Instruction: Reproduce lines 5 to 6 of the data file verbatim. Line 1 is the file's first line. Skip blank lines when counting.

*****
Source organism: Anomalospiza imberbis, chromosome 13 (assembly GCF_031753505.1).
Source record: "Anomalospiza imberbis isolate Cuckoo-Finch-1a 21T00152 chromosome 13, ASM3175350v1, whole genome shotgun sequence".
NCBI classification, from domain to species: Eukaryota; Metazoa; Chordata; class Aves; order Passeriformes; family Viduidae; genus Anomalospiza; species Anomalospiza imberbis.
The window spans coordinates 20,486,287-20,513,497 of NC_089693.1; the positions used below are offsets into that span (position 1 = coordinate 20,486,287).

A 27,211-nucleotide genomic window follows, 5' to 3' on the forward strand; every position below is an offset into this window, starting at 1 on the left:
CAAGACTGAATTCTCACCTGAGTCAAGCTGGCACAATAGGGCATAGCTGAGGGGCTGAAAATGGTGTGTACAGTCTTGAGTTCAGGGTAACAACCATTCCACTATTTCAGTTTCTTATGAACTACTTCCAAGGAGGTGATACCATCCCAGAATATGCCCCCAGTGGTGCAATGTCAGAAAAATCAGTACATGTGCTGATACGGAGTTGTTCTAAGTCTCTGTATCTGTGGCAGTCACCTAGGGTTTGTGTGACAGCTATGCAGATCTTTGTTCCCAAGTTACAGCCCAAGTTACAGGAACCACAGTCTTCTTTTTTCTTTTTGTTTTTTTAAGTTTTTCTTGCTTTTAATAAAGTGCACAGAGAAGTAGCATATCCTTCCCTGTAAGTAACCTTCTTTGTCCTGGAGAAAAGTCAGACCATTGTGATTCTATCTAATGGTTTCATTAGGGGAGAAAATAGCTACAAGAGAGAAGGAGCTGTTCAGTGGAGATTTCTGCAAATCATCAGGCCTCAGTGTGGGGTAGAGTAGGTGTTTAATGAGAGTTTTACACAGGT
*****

A 27,211-nucleotide genomic window follows, 5' to 3' on the forward strand; every position below is an offset into this window, starting at 1 on the left:
CAAGACTGAATTCTCACCTGAGTCAAGCTGGCACAATAGGGCATAGCTGAGGGGCTGAAAATGGTGTGTACAGTCTTGAGTTCAGGGTAACAACCATTCCACTATTTCAGTTTCTTATGAACTACTTCCAAGGAGGTGATACCATCCCAGAATATGCCCCCAGTGGTGCAATGTCAGAAAAATCAGTACATGTGCTGATACGGAGTTGTTCTAAGTCTCTGTATCTGTGGCAGTCACCTAGGGTTTGTGTGACAGCTATGCAGATCTTTGTTCCCAAGTTACAGCCCAAGTTACAGGAACCACAGTCTTCTTTTTTCTTTTTGTTTTTTTAAGTTTTTCTTGCTTTTAATAAAGTGCACAGAGAAGTAGCATATCCTTCCCTGTAAGTAACCTTCTTTGTCCTGGAGAAAAGTCAGACCATTGTGATTCTATCTAATGGTTTCATTAGGGGAGAAAATAGCTACAAGAGAGAAGGAGCTGTTCAGTGGAGATTTCTGCAAATCATCAGGCCTCAGTGTGGGGTAGAGTAGGTGTTTAATGAGAGTTTTACACAGGT